- Meeting abstract
- Open Access
Early identification and brief intervention for risky drinkers: an experience with general practitioners in Florence, Italy
© Allamani and Falcone; licensee BioMed Central Ltd. 2012
- Published: 9 October 2012
- Alcohol Consumption
- General Practitioner
- Blood Test
- Educational Program
- Early Identification
Successful implementation of early identification and brief intervention (EIBI) was implemented in Italy from 2005–2007 in the city of Florence and its environs. Twenty-five general practitioners (GPs) identified risky drinkers among their clients and followed them for 12 months. Follow-up included visits to the GP’s office with educational interventions aimed at reducing or stopping drinking. The GPs recorded alcohol consumption, drinking patterns, and conducted blood tests. A computer system was created to collect data centrally. At the end of the study, 2869 clients were enrolled (average daily alcohol consumption, 15.05 g). Three hundred and eight were risky drinkers (10.7%) (42.64 g alcohol on average per day). Of these, 40.6% had at least one abnormal blood test. Although fewer risky drinkers presented for follow-up (n = 126), their decrease of alcohol consumption was relevant at the second visit (37.61 g). Based on this experience, a one-day educational program for GPs on the issue of alcohol and alcohol-related problems was initiated in Florence, starting in 2010. The program focused on health information as well as communication skills, education, rehabilitation, and prevention. Two education groups were implemented in 2010. Forty-six GPs were asked their opinion on BI prior to participating in the educational program via an Italian version of the Brief Intervention Questionnaire. About 90% of participating GPs thought they needed to be better prepared to identify risky drinkers and to implement BI. About 60% found it difficult or somehow difficult to address the issue of drinking with patients. Thirty percent of GPs drank alcoholic beverages daily or nearly daily, and 22.5% smoked cigarettes.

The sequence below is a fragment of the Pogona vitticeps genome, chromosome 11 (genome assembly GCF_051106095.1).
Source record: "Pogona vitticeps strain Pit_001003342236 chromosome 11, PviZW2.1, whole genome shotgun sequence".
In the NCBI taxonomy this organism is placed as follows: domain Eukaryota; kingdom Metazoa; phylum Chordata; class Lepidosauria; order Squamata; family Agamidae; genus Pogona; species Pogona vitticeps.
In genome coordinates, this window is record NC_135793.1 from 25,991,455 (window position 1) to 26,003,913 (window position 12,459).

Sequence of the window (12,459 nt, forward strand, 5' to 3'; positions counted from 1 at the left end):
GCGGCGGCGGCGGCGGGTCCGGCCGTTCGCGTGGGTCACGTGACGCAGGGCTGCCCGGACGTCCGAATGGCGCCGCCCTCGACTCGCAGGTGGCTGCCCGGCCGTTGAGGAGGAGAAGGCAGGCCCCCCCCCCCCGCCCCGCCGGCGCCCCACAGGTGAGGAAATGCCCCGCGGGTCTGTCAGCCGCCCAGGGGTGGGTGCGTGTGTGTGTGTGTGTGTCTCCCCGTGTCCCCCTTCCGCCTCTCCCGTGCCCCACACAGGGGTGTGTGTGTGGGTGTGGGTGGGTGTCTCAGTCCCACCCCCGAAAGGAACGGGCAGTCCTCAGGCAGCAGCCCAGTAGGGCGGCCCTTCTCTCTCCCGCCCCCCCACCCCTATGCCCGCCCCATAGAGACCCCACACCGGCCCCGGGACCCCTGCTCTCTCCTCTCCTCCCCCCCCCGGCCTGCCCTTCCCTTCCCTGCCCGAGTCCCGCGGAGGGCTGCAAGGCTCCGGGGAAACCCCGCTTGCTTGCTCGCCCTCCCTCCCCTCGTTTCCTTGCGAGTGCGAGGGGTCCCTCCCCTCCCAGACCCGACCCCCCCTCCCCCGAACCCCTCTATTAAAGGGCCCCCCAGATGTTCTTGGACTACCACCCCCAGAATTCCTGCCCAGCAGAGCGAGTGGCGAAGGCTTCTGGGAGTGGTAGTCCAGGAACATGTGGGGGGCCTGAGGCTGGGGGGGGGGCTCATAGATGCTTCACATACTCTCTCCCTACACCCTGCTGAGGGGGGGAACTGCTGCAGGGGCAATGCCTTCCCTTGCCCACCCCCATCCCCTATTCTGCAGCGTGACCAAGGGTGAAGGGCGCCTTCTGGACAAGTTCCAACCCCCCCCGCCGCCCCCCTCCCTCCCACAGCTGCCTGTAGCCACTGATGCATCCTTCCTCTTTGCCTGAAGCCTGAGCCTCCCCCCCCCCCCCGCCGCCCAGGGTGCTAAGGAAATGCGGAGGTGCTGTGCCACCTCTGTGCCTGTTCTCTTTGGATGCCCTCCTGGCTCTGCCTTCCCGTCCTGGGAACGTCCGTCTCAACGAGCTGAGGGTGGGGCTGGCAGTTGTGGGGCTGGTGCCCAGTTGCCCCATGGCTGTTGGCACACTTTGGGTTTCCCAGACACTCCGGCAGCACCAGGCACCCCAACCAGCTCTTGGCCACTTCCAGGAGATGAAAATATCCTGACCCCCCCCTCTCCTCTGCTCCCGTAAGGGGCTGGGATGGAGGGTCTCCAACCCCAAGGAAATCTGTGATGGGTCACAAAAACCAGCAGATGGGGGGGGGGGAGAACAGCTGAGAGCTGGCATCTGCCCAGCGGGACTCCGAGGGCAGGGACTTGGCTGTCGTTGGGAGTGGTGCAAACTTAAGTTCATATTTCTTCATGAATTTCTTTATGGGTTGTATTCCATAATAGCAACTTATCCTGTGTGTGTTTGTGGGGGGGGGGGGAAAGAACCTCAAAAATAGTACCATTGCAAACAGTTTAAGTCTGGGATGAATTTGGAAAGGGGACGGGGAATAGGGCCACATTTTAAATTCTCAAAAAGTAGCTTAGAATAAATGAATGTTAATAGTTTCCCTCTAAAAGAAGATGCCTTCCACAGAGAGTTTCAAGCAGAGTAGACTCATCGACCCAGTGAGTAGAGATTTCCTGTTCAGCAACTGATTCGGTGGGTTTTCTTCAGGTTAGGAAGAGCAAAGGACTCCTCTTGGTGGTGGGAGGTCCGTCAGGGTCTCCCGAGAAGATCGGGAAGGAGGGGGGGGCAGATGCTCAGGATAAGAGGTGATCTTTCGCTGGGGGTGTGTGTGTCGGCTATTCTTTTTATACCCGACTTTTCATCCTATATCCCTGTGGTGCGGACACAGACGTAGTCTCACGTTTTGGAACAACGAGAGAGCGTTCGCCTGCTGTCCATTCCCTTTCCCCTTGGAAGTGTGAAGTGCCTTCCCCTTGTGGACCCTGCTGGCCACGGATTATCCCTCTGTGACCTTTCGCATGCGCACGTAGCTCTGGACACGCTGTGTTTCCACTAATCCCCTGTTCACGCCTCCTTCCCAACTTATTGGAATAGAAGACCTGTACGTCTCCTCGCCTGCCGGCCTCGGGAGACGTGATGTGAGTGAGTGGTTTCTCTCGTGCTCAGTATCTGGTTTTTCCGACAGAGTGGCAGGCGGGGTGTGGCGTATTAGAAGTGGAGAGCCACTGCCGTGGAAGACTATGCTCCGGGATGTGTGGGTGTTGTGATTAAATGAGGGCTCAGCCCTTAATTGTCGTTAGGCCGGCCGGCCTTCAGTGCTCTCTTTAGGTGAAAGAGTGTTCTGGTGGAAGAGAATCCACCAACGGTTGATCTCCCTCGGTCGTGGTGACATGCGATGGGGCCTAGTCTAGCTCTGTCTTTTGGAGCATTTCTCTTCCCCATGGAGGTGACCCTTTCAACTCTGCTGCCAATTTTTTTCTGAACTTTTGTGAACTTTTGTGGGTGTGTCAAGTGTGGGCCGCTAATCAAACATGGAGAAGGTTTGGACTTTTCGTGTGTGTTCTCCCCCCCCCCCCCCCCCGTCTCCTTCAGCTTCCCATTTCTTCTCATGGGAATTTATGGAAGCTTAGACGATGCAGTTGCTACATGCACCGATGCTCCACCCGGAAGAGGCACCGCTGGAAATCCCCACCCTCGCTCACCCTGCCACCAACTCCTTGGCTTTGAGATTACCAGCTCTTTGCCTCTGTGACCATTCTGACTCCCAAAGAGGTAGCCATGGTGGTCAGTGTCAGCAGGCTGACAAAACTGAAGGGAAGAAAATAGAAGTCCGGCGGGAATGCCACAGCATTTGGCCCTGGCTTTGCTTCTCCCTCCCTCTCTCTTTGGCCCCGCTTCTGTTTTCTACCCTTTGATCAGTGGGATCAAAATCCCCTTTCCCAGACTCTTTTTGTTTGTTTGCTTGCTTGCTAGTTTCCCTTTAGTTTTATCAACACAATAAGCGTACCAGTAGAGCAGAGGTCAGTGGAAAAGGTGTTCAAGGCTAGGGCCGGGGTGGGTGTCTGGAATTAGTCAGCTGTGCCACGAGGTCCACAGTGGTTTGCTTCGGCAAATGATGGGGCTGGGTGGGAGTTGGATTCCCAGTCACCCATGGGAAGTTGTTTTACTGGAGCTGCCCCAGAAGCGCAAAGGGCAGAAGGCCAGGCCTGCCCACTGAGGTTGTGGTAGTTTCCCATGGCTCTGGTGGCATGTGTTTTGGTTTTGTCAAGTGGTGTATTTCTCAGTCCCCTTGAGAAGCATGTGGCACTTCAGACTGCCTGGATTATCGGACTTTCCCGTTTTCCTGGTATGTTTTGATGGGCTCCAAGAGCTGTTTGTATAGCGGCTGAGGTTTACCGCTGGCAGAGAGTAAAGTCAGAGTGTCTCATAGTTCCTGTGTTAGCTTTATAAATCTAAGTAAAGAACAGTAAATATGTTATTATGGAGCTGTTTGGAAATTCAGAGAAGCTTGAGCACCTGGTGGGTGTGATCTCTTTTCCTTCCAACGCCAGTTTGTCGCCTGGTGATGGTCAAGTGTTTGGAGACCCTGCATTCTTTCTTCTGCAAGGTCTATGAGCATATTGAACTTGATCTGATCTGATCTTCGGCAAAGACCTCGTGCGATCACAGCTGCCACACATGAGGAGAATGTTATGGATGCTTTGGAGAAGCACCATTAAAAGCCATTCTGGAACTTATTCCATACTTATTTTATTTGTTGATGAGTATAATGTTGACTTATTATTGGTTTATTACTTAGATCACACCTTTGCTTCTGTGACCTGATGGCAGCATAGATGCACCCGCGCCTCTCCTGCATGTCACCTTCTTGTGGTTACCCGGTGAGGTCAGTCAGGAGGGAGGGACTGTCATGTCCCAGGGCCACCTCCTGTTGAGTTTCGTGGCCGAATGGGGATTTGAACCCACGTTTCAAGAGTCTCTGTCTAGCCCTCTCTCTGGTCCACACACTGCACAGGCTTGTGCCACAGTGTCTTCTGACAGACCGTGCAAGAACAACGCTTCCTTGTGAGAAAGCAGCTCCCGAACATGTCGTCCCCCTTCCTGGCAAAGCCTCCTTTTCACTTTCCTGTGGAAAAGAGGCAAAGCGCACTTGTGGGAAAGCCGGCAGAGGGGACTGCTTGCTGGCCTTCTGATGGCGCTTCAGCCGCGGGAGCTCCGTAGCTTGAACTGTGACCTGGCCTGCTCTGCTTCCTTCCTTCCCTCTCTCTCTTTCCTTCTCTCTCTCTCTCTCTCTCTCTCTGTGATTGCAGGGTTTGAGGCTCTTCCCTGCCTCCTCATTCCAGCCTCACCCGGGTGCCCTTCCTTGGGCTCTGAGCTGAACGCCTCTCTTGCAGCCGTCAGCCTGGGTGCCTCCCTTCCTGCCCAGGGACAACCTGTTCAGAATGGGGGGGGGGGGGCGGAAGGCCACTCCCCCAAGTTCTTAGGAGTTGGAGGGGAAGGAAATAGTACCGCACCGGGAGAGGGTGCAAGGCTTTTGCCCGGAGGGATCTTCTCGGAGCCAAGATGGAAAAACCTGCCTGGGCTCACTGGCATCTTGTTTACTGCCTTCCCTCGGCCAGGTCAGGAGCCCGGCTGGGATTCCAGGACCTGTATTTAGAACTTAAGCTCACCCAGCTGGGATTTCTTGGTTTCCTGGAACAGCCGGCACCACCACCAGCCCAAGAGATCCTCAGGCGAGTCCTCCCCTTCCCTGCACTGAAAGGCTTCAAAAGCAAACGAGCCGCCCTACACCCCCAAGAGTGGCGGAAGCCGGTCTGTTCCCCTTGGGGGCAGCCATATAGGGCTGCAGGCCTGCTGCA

This article is published under license to BioMed Central Ltd. This is an Open Access article distributed under the terms of the Creative Commons Attribution License (http://creativecommons.org/licenses/by/2.0), which permits unrestricted use, distribution, and reproduction in any medium, provided the original work is properly cited.